We clearly see that CO2 Emission yet again like our last week’s assignment isn’t significant enough and shows there is no association b/w the two variables. Moreover, it’s estimate values being 0 and 95% CI too being b/w -0 to 0 shows that keeping CO2 Emission in the model doesn’t affect our model at all. In fact on removing the variable from our analysis, we see no change in the R² value.

On the other hand, Alcohol Consumption and Urban Rate, both variables having p-value <0.05 show a significant association with our response variable Life Expectancy. Moreover, the R² value of 0.41 indicates that the model explains 41% variability of the response data around its mean which is fairly good.

Analyzing other plots and graphs:

Capture

A Q-Q Plot plots the quantiles of the residuals that we would theoretically see if the residuals followed a normal distribution against the quantiles of the residuals estimated from our regression module. We want to see if the points follow a straight line or not, meaning that the model estimated residuals aren’t what we would expect if the residuals were normally distributed. We see above that the residuals deviate a lot than normal. This indicates that our residuals do not follow a perfectly normal distribution. This could mean that the linear association that we observed in our scatter plot may not be a good estimate. I did check for the other polynomial association of the same variable but it didn’t give any significant association. So I can say that there may be other explanatory variables that we might consider including in our model that could improve estimation.

We have another important plot… called Standardized Residual Plot, shown below:

Capture.JPG

If we take a look at this plot, we see that most of the residuals fall within one standard deviation of the mean. So basically, they’re either between -1 and 1.5. Few countries precisely 9 have residuals that are more than two standard deviations above or below the mean of zero. For the standard normal distribution, we would expect 95% of the values of the residuals to fall between two standard deviations of the mean. There are no observations that are three or more standard deviations from the mean. So we do not appear to have any extreme outliers.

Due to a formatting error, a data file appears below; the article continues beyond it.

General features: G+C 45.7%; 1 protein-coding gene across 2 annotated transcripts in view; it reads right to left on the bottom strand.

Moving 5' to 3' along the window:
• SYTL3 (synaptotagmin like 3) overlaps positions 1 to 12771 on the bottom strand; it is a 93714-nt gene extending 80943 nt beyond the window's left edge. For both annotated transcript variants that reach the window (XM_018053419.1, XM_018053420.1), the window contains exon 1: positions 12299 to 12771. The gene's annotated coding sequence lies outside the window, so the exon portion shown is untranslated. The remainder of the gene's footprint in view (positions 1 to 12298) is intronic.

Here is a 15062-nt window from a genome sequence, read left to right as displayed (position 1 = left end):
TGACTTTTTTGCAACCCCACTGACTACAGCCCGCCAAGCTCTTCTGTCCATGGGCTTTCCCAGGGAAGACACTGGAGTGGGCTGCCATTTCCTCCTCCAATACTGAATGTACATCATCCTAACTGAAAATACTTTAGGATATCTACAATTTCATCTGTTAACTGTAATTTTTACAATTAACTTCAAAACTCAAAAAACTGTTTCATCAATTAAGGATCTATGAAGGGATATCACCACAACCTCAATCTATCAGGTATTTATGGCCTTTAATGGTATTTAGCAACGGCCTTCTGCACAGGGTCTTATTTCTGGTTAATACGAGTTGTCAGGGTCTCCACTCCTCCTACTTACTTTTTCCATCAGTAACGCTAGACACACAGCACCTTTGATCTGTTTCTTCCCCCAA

And at last a leverage plot:

Capture.JPG

Finally, we can examine a leverage plot to identify observations that have an unusually large influence on the estimation of the predicted value of the response variable. The leverage of an observation can be thought of in terms of how much the predict scores for other observations would differ if the observation in question were not included in the analysis. The leverage always takes on values between zero and one. A point with zero leverage has no effect on the regression model. Outliers are observations with residuals greater than two or less than negative two. SAS shows outliers as red symbols, observations with high leverage values as green symbols, and observations that are both outliers and high leverage as brown symbols. We see in the leverage plot that we have a few outliers, i.e. countries that have a residual that is greater than 2 or less than negative 2. These outliers have small, that is close to zero, leverage values. Meaning that although they are outlying observations, they do not appear to have a strong influence on the estimation of the regression parameters. On the other hand, we see that there are few cases with higher than average leverage, but one, in particular, is more obvious in terms of having an influence on the estimation of the predicted value of Life Expectancy. This observation has high leverage but is not an outlier. We don’t have any observations that are both high leverage and outliers.

That leads me to the conclusion of this week’s assignment. I found out that CO2 Emission didn’t have any association with Life Expectancy at all whereas, I found two such confounded variables i.e. Alcohol Consumption and Urban Rate that affect the Life Expectancy of a country.

See you in next week where I’ll be talking about Logistic Regression.